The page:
This is part two of a four-part series on private property rights.
“If history could teach us anything, it is that private property is inextricably linked with civilization,” said Ludwig von Mises.
People obtain property in four ways: 1) first possession, 2) exchange, 3) gift, or 4) theft. Our first blog post focused on how property rights first developed, including John Locke's idea of first possession. This post looks at how property rights can be transferred through exchange.
Establishing ownership is fundamental to the exchange and utilization of property. Without private property rights, the system of exchange would cease to operate. Property rights allow an owner to set terms for the price, time, and location in which trade can occur. Once ownership has been established, usage rights – the terms for selling or leasing property – can be negotiated.
The exchange system enriches people by transforming their labor into earnings and their earnings into physical goods or wealth. When a need or want is recognized, people have the ability to trade amongst themselves for the things they desire.
The exchange system facilitates mutually beneficial transactions. When a person buys a product or service, they are only doing so because they value said product or service more than the money (or labor) used to earn it. Likewise, a person will only sell a product or service if they value the money (or a money equivalent) more than the labor or cost of obtaining/producing the good or service.
In general, voluntary trade makes all participants better off. In this way, the system of exchange re-enforces civilized society.
Research shows the accumulation of property creates a strong incentive for human cooperation. As Ludwig von Mises said, “The attainment of the economic aims of man presupposes peace.” Because war threatens to jeopardize our property and security, we all have an incentive to preserve peace and stability.
In addition to settling disputes, the responsibility that comes with private property rights also promotes conservation and good stewardship.
Property rights provide a solution to what economists call the tragedy of the commons. This phenomena occurs when there is an incentive for individuals to deplete a resource for gains in the present, even at the expense of preserving the resource for the common good in the future.
One example is public grazing lands. An individual rancher gains as the number and value of his cattle increase. Therefore, he has every reason to use as much land as possible. (If this rancher doesn’t use the land, another rancher will.) However, because all ranchers feel this way, grazing land is quickly depleted – leading to a shortage of food for cattle and, in turn, a shortage of food for people.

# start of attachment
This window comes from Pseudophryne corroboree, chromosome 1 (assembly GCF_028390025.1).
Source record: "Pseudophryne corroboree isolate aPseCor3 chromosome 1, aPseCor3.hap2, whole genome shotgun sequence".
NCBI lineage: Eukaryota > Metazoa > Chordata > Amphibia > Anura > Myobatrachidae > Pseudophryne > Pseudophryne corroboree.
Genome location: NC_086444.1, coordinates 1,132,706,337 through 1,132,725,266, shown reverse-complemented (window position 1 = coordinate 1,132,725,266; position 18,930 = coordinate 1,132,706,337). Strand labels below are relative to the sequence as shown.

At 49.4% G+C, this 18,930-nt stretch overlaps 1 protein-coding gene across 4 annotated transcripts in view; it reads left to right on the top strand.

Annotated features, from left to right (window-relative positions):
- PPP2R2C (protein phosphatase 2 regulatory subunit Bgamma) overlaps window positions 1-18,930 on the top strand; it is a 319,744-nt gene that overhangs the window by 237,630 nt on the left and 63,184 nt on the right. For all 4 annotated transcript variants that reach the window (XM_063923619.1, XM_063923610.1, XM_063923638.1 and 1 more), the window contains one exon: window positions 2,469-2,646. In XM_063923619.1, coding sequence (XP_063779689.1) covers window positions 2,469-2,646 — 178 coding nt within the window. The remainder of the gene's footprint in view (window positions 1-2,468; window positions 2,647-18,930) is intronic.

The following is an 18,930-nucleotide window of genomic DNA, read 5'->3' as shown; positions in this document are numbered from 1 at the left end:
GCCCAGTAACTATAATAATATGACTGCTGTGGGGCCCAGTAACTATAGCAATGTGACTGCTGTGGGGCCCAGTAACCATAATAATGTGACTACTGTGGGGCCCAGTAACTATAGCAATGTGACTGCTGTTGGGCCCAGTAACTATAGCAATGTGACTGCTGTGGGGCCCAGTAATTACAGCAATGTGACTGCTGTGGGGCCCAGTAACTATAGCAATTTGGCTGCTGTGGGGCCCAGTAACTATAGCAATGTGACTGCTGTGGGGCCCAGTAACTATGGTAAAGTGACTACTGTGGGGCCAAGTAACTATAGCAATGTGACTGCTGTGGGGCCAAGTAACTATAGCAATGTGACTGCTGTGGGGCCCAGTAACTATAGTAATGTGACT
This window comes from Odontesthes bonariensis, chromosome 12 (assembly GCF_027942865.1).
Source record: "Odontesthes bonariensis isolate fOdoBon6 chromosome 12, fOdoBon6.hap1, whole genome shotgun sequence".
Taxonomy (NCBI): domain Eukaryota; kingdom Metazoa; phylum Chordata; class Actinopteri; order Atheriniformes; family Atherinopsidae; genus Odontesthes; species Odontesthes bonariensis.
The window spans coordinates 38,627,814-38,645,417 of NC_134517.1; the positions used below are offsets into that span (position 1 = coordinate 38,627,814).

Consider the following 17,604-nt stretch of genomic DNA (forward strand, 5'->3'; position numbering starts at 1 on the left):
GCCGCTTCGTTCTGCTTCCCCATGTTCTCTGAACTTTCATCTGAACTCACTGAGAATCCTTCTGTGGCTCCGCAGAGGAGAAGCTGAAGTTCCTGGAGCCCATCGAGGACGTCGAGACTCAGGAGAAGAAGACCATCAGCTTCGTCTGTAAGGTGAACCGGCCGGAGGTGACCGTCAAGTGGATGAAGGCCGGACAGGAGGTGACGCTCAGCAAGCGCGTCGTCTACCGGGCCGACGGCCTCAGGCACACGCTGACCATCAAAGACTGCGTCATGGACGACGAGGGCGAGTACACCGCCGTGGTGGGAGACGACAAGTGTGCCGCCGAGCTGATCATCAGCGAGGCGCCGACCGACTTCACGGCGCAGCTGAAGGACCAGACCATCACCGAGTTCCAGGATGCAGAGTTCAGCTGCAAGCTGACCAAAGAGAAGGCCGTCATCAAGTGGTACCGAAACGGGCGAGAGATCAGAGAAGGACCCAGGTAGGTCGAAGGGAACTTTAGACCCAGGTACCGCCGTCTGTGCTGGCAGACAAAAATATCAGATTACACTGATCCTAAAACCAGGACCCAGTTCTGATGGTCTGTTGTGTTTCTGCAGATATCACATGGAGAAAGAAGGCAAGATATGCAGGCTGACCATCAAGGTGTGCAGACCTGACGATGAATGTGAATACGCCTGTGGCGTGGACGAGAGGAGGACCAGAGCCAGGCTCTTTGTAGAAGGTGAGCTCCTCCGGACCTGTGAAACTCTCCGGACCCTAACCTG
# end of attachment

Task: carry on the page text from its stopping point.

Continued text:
In contrast, a private land owner has every reason to preserve the land. A private owner can charge ranchers for cattle grazing, but in order to keep making money, he needs to have land available. In this system of exchange (the rancher exchanges money for the use of the private owner’s land), preservation becomes a necessity of business. Rather than experiencing a tragedy of the commons, the individual’s desire for self-enrichment translates into the societal benefit of the conservation of resources.
Similarly, property rights can address other societal problems. For example, economist Ronald Coase theorized that the issue of negative externalities – the cost of trade to people who aren’t engaged in the system of exchange – could be solved by assigning property rights.
Consider the case of pollution. A factory that pollutes the air is negatively affecting the surrounding community, even if its members do not directly engage in business with the factory. As clean up and mitigation costs mount, problems arise over who should pay for them. In this example, the issue of pollution could be settled by determining who owns the pollution and, therefore, who is responsible for it. If an entity is responsible for paying the costs of pollution, it will be incentivized to limit pollution.
While property rights can help settle disputes and assign responsibility, there are some problems that extend beyond property rights.
Asymmetric information, knowledge that one person has that another person does not, can erode trust and cause disputes. The best example of this is illustrated in economist George Akerlof’s famed article, The Market for Lemons: Quality Uncertainty and the Market Mechanism.
Akerlof explains that when selling a used car the owner has an incentive to hide or omit defective attributes in order to sell the car at a higher price. Because the current owner knows more about the condition of the car than any perspective customers, he or she can use this information to take advantage of potential buyers. To solve this dilemma, a person could argue that it is the buyer’s job to inspect the vehicle, but it could also be argued that it is the seller’s job to disclose all known defects. Even with private property rights in place, normative issues like this linger in the exchange system.
Despite these limitations, the role property rights play in preventing and settling market disputes is pivotal to the well-functioning of civilization. Establishing property ownership, as well as the terms for use and exchange, allows individuals and societies to flourish.
Meet the Author
Raheem Williams is a research specialist for the Center for the Study of Public Choice and Private Enterprise (PCPE). He is also the founder of The Policy, a public policy forum with an emphasis on empirical analysis. Read his bio.